I really strongly believe in the amateurs, because as an electrician we used to call it the apprenticeship where you make mistakes. You may pull a whole cable to finish up a new feed and you might just be six inches short, and you canít make a splice. But you learn that as an apprentice, so when you become the journeyman when it really counts you donít make those mistakes. So thatís why I think the amateur background is crucial, and we donít have it in America and thatís why I donít see us having too many dominant fighters the way that we used to.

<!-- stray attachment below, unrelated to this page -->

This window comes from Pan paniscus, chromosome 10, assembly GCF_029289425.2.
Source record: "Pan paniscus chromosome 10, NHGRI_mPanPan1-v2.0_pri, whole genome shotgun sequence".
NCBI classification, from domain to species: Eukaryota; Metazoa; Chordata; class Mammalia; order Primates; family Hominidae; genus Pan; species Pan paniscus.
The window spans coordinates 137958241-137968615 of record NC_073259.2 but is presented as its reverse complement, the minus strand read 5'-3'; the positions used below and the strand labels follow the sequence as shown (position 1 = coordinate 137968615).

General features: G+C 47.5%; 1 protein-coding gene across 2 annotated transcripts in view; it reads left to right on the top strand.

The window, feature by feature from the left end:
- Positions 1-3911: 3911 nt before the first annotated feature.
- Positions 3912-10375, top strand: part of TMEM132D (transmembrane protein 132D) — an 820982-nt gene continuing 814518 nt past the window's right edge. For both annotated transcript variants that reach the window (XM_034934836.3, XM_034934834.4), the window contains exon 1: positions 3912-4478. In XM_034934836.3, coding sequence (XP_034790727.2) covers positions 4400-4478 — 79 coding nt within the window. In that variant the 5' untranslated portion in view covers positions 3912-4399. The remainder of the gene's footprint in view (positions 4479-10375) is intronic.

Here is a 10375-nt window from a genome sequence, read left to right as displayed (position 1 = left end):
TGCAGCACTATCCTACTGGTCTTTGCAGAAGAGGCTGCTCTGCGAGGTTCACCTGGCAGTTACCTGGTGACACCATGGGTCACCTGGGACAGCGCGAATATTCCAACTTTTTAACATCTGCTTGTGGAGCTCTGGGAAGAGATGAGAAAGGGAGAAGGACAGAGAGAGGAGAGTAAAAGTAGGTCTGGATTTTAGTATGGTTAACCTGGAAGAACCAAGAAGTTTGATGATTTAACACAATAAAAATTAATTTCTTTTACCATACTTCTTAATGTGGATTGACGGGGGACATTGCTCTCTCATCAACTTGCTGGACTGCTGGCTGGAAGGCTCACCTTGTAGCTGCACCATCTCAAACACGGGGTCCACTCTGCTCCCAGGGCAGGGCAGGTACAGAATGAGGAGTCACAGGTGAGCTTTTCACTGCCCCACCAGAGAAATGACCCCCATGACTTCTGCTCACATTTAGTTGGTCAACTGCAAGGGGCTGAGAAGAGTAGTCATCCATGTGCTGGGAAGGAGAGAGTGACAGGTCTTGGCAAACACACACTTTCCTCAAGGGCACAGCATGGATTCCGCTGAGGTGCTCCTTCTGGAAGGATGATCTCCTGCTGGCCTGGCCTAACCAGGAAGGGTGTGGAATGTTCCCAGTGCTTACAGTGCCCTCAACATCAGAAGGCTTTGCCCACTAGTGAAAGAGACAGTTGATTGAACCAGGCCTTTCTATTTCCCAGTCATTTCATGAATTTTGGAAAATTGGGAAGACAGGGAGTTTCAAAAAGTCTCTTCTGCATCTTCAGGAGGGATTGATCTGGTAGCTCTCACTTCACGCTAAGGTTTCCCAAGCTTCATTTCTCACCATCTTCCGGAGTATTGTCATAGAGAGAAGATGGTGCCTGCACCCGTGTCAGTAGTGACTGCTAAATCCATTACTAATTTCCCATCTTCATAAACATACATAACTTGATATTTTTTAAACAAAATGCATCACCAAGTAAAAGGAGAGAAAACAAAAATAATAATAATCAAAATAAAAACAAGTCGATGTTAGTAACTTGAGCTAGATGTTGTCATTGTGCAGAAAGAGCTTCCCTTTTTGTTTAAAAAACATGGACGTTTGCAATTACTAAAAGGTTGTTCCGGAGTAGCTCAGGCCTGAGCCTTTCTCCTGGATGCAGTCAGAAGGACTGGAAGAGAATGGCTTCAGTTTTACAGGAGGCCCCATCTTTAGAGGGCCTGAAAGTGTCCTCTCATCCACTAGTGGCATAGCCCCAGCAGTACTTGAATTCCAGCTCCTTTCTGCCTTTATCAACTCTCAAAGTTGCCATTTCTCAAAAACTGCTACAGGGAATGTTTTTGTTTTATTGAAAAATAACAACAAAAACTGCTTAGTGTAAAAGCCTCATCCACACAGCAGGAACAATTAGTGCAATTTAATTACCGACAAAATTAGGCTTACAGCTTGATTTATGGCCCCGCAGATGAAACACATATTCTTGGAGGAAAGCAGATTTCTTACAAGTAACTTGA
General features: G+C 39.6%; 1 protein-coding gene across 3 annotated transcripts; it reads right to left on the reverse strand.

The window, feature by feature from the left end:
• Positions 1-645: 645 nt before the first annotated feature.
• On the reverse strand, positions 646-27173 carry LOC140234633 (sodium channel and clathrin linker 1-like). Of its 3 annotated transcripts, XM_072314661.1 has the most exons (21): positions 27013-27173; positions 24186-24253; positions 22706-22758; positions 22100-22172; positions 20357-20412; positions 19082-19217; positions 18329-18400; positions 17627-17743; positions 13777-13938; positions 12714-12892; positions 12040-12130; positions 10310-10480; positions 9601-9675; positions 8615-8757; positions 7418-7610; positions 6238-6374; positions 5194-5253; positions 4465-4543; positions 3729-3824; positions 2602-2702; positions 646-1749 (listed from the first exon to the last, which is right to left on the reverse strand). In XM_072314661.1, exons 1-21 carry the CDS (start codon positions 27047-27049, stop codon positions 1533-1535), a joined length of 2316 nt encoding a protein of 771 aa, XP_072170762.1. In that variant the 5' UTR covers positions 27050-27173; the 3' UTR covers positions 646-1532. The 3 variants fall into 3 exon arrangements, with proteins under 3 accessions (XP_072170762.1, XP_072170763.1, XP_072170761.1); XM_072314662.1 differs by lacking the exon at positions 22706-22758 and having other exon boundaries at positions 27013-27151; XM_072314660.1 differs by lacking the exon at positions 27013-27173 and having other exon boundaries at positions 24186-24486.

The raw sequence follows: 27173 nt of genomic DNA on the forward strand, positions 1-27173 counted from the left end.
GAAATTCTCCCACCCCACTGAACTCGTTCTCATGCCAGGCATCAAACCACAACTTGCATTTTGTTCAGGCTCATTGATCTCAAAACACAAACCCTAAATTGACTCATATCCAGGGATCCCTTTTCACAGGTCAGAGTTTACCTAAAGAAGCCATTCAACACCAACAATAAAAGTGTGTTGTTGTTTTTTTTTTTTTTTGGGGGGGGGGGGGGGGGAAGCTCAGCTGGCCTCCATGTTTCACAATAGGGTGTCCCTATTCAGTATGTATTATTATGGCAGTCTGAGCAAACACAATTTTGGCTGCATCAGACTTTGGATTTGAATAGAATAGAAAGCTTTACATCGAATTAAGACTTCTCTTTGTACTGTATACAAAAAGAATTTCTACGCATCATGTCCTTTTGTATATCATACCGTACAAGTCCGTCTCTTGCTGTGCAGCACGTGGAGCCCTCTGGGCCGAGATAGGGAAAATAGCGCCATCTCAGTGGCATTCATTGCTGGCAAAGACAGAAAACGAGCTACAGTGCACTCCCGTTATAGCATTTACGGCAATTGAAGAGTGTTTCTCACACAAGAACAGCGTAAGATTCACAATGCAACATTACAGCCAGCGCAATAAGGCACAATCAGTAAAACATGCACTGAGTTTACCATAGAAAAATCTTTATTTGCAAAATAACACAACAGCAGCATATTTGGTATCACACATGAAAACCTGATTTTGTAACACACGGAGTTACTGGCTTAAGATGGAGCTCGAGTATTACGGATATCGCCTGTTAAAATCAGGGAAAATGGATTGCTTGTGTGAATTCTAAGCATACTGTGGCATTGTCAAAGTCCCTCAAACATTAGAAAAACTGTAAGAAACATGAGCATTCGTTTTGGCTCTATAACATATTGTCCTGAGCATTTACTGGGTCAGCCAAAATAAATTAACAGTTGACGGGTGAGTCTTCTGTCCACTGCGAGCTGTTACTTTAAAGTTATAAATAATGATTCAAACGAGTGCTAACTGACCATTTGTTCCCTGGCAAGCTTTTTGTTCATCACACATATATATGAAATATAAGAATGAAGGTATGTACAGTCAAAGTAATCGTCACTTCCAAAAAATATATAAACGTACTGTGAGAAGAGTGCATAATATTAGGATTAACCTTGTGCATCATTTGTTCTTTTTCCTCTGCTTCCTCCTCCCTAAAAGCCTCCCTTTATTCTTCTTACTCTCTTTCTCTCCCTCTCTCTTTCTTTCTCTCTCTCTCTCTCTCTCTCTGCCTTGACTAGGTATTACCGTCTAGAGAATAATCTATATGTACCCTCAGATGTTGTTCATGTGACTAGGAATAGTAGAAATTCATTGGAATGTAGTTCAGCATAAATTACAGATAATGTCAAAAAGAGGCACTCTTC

Thatís why as a broadcaster Jim Lampley, and Max, and myself, and Larryówe have to spend so much time trying to learn how to pronounce all of these names before we go on the air, because the Browns, and the Smiths, and the Tysons, and all of that, thatís almost a thing of the past. The world is becoming better boxing-wise worldwide, but here in the United States weíre not producing the fighters, particularly in the heavyweight division. I think Deontay Wilder is a very talented heavyweight. I would just like to see him step up and get out. I think he likes to fight mostly down south, but if he steps it up I think heís the best that weíve got. I know they are putting a lot on Seth Mitchell I think because heís getting the visibility and heís right up in the midst of all the action so to say up on the east coast. But I think that Deontay Wilder is a very talented fighter himself, but heís got that amateur background also being in the Olympics.